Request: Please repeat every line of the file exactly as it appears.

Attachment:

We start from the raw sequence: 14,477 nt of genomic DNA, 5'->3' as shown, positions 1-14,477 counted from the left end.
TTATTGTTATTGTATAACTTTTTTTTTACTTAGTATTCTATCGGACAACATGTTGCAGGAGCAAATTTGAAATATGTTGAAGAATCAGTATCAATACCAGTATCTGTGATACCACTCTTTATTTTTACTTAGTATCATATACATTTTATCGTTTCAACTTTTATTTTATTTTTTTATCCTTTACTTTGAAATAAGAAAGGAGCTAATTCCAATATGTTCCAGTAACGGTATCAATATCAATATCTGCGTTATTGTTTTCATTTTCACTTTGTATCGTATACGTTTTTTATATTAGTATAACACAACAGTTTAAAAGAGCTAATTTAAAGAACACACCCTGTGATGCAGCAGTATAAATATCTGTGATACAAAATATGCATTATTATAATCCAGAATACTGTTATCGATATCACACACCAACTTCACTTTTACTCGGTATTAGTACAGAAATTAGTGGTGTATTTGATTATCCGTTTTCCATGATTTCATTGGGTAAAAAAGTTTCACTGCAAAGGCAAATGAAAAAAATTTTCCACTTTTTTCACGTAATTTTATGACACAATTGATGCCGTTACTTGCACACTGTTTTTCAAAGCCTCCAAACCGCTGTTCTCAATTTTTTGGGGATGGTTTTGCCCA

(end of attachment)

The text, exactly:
We start from the raw sequence: 14,477 nt of genomic DNA, 5'->3' as shown, positions 1-14,477 counted from the left end.
TTATTGTTATTGTATAACTTTTTTTTTACTTAGTATTCTATCGGACAACATGTTGCAGGAGCAAATTTGAAATATGTTGAAGAATCAGTATCAATACCAGTATCTGTGATACCACTCTTTATTTTTACTTAGTATCATATACATTTTATCGTTTCAACTTTTATTTTATTTTTTTATCCTTTACTTTGAAATAAGAAAGGAGCTAATTCCAATATGTTCCAGTAACGGTATCAATATCAATATCTGCGTTATTGTTTTCATTTTCACTTTGTATCGTATACGTTTTTTATATTAGTATAACACAACAGTTTAAAAGAGCTAATTTAAAGAACACACCCTGTGATGCAGCAGTATAAATATCTGTGATACAAAATATGCATTATTATAATCCAGAATACTGTTATCGATATCACACACCAACTTCACTTTTACTCGGTATTAGTACAGAAATTAGTGGTGTATTTGATTATCCGTTTTCCATGATTTCATTGGGTAAAAAAGTTTCACTGCAAAGGCAAATGAAAAAAATTTTCCACTTTTTTCACGTAATTTTATGACACAATTGATGCCGTTACTTGCACACTGTTTTTCAAAGCCTCCAAACCGCTGTTCTCAATTTTTTGGGGATGGTTTTGCCCA